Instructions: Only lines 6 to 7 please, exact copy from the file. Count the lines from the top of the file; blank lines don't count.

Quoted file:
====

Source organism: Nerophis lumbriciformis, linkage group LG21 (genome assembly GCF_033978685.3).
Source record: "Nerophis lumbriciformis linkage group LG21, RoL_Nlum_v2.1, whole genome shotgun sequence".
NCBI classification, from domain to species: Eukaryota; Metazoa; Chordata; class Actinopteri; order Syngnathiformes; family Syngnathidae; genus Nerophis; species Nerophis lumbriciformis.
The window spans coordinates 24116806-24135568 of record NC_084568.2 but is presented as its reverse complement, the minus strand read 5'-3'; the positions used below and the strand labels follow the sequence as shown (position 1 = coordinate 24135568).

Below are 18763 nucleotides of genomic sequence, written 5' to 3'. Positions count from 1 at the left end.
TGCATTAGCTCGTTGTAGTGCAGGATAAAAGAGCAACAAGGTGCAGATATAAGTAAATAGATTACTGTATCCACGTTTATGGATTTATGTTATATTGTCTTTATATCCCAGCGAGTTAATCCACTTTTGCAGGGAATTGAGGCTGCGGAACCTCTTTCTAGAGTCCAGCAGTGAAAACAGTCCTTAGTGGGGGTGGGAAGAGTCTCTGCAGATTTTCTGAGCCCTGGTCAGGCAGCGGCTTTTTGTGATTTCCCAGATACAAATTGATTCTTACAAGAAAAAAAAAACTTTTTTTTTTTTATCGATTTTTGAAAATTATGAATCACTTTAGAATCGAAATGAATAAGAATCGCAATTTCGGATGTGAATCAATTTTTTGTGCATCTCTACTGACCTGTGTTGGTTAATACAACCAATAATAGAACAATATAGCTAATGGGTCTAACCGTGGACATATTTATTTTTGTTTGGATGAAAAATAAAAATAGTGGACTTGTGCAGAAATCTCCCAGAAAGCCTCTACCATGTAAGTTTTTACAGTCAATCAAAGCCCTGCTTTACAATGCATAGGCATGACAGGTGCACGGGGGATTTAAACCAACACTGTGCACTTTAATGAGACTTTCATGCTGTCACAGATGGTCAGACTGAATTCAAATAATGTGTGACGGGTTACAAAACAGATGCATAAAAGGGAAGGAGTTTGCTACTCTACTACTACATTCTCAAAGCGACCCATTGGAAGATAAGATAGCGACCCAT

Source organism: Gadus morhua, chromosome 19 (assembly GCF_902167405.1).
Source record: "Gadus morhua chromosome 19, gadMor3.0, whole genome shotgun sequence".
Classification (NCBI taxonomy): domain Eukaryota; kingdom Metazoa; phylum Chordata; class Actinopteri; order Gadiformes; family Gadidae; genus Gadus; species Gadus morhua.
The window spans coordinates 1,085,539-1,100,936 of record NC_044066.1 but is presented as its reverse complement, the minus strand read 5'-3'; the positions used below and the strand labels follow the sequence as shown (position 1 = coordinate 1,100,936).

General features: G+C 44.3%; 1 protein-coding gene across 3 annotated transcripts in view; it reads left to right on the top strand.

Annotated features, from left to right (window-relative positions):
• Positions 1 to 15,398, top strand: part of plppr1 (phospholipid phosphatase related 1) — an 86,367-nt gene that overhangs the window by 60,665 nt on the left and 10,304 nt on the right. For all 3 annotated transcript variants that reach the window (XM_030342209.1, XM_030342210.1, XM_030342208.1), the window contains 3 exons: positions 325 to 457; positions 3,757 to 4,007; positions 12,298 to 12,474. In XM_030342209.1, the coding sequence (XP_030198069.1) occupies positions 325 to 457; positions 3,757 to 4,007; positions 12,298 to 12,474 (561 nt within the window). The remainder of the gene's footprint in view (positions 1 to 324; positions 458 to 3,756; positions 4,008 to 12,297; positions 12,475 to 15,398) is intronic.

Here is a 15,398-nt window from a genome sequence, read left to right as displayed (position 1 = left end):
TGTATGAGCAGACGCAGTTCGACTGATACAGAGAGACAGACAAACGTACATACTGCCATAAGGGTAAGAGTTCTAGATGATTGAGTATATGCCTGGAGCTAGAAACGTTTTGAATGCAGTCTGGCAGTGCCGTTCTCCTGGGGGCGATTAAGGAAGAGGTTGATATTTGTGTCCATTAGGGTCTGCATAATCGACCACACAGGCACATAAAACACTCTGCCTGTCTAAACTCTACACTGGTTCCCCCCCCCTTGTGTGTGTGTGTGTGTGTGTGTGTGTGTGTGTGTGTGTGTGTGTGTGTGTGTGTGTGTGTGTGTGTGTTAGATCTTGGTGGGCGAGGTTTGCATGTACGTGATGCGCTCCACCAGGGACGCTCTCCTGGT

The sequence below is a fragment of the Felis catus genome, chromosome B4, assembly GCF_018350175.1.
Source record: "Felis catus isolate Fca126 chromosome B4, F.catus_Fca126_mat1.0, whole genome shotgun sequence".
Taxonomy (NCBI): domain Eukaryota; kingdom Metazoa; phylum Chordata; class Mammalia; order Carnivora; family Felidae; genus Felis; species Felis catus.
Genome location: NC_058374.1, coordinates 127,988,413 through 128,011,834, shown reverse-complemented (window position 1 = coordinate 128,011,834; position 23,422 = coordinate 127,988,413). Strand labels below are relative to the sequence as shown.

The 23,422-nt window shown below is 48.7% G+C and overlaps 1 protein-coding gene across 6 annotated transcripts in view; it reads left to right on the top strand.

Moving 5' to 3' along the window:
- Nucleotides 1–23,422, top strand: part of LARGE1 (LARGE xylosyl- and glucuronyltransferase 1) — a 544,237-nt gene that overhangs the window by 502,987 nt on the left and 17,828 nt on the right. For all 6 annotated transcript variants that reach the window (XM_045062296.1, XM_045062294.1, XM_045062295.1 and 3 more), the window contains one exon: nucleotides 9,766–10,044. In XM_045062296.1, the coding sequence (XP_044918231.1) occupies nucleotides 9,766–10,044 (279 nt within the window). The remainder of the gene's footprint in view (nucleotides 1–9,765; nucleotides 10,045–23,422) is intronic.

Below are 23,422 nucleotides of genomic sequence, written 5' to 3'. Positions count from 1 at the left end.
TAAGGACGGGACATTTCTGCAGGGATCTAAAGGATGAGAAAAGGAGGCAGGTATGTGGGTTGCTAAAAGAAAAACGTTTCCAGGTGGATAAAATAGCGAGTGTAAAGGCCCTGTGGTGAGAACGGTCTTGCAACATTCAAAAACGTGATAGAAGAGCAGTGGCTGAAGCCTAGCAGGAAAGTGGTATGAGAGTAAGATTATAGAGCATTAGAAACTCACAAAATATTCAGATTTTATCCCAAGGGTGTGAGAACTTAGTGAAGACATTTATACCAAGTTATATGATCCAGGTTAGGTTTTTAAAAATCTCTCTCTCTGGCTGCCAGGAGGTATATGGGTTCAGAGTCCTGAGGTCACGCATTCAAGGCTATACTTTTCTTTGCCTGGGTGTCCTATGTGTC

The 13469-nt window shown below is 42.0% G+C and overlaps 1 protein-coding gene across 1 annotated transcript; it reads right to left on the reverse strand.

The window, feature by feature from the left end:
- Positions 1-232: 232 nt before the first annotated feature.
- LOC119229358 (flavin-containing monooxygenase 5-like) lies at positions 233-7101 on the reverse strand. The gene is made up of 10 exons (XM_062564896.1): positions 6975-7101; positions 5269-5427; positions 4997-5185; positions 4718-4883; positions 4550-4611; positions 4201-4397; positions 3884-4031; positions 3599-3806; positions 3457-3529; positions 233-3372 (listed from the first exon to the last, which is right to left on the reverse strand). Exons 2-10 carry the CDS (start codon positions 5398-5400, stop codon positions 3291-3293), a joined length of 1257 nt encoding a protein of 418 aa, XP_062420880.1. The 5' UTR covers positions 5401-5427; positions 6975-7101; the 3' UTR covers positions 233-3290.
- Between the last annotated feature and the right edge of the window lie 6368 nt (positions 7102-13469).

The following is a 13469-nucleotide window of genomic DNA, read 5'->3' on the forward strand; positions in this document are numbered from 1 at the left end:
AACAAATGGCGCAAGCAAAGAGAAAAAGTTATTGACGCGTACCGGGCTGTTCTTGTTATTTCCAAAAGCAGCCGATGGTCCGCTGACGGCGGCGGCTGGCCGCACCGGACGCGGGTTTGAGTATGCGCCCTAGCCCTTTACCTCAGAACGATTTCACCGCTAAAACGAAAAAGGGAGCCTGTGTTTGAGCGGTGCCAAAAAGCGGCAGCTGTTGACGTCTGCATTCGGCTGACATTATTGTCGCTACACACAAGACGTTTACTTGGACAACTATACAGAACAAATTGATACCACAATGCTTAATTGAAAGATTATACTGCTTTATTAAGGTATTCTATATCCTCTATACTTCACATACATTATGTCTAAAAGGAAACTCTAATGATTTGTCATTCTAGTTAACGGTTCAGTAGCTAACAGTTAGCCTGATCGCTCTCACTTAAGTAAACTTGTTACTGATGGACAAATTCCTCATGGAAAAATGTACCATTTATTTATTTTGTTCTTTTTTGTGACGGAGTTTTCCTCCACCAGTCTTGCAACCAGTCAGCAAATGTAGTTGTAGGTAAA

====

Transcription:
TGCATTAGCTCGTTGTAGTGCAGGATAAAAGAGCAACAAGGTGCAGATATAAGTAAATAGATTACTGTATCCACGTTTATGGATTTATGTTATATTGTCTTTATATCCCAGCGAGTTAATCCACTTTTGCAGGGAATTGAGGCTGCGGAACCTCTTTCTAGAGTCCAGCAGTGAAAACAGTCCTTAGTGGGGGTGGGAAGAGTCTCTGCAGATTTTCTGAGCCCTGGTCAGGCAGCGGCTTTTTGTGATTTCCCAGATACAAATTGATTCTTACAAGAAAAAAAAAACTTTTTTTTTTTTATCGATTTTTGAAAATTATGAATCACTTTAGAATCGAAATGAATAAGAATCGCAATTTCGGATGTGAATCAATTTTTTGTGCATCTCTACTGACCTGTGTTGGTTAATACAACCAATAATAGAACAATATAGCTAATGGGTCTAACCGTGGACATATTTATTTTTGTTTGGATGAAAAATAAAAATAGTGGACTTGTGCAGAAATCTCCCAGAAAGCCTCTACCATGTAAGTTTTTACAGTCAATCAAAGCCCTGCTTTACAATGCATAGGCATGACAGGTGCACGGGGGATTTAAACCAACACTGTGCACTTTAATGAGACTTTCATGCTGTCACAGATGGTCAGACTGAATTCAAATAATGTGTGACGGGTTACAAAACAGATGCATAAAAGGGAAGGAGTTTGCTACTCTACTACTACATTCTCAAAGCGACCCATTGGAAGATAAGATAGCGACCCAT

Source organism: Gadus morhua, chromosome 19 (assembly GCF_902167405.1).